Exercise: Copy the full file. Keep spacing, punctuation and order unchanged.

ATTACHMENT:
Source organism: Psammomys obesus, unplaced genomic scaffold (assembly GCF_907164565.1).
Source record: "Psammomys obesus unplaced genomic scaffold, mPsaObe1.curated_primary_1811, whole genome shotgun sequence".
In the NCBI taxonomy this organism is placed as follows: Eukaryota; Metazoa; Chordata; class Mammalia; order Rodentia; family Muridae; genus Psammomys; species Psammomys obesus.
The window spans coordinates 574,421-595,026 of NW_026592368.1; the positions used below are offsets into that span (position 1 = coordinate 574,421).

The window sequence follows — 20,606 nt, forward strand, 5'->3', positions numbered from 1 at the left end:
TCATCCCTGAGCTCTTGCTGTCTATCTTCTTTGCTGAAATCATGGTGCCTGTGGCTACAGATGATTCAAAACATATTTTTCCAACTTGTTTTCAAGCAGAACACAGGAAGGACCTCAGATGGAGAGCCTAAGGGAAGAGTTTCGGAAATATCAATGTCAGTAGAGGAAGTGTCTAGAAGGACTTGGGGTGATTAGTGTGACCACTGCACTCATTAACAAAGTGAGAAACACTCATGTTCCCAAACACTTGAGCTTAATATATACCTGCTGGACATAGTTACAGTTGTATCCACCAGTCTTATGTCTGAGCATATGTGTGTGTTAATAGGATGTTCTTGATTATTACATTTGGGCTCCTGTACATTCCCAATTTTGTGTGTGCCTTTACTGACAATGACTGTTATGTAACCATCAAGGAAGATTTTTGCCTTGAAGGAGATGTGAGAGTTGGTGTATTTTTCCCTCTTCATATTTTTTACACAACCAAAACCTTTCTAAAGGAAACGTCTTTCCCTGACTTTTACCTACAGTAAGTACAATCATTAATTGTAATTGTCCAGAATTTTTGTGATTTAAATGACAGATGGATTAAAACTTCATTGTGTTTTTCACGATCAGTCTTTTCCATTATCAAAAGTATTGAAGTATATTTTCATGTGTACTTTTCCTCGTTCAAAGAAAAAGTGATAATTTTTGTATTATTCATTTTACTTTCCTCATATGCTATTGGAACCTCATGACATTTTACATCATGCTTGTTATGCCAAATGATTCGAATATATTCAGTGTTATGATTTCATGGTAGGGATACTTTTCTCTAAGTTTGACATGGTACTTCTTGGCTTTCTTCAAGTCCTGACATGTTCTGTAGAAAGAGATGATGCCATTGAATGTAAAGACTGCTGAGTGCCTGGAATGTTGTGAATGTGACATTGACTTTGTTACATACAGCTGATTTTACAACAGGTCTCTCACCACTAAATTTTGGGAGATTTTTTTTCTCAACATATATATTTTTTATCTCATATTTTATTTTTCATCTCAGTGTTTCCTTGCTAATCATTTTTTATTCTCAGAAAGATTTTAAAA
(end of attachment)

Source organism: Psammomys obesus, unplaced genomic scaffold (assembly GCF_907164565.1).
Source record: "Psammomys obesus unplaced genomic scaffold, mPsaObe1.curated_primary_1811, whole genome shotgun sequence".
In the NCBI taxonomy this organism is placed as follows: Eukaryota; Metazoa; Chordata; class Mammalia; order Rodentia; family Muridae; genus Psammomys; species Psammomys obesus.
The window spans coordinates 574,421-595,026 of NW_026592368.1; the positions used below are offsets into that span (position 1 = coordinate 574,421).

The window sequence follows — 20,606 nt, forward strand, 5'->3', positions numbered from 1 at the left end:
TCATCCCTGAGCTCTTGCTGTCTATCTTCTTTGCTGAAATCATGGTGCCTGTGGCTACAGATGATTCAAAACATATTTTTCCAACTTGTTTTCAAGCAGAACACAGGAAGGACCTCAGATGGAGAGCCTAAGGGAAGAGTTTCGGAAATATCAATGTCAGTAGAGGAAGTGTCTAGAAGGACTTGGGGTGATTAGTGTGACCACTGCACTCATTAACAAAGTGAGAAACACTCATGTTCCCAAACACTTGAGCTTAATATATACCTGCTGGACATAGTTACAGTTGTATCCACCAGTCTTATGTCTGAGCATATGTGTGTGTTAATAGGATGTTCTTGATTATTACATTTGGGCTCCTGTACATTCCCAATTTTGTGTGTGCCTTTACTGACAATGACTGTTATGTAACCATCAAGGAAGATTTTTGCCTTGAAGGAGATGTGAGAGTTGGTGTATTTTTCCCTCTTCATATTTTTTACACAACCAAAACCTTTCTAAAGGAAACGTCTTTCCCTGACTTTTACCTACAGTAAGTACAATCATTAATTGTAATTGTCCAGAATTTTTGTGATTTAAATGACAGATGGATTAAAACTTCATTGTGTTTTTCACGATCAGTCTTTTCCATTATCAAAAGTATTGAAGTATATTTTCATGTGTACTTTTCCTCGTTCAAAGAAAAAGTGATAATTTTTGTATTATTCATTTTACTTTCCTCATATGCTATTGGAACCTCATGACATTTTACATCATGCTTGTTATGCCAAATGATTCGAATATATTCAGTGTTATGATTTCATGGTAGGGATACTTTTCTCTAAGTTTGACATGGTACTTCTTGGCTTTCTTCAAGTCCTGACATGTTCTGTAGAAAGAGATGATGCCATTGAATGTAAAGACTGCTGAGTGCCTGGAATGTTGTGAATGTGACATTGACTTTGTTACATACAGCTGATTTTACAACAGGTCTCTCACCACTAAATTTTGGGAGATTTTTTTTCTCAACATATATATTTTTTATCTCATATTTTATTTTTCATCTCAGTGTTTCCTTGCTAATCATTTTTTATTCTCAGAAAGATTTTAAAA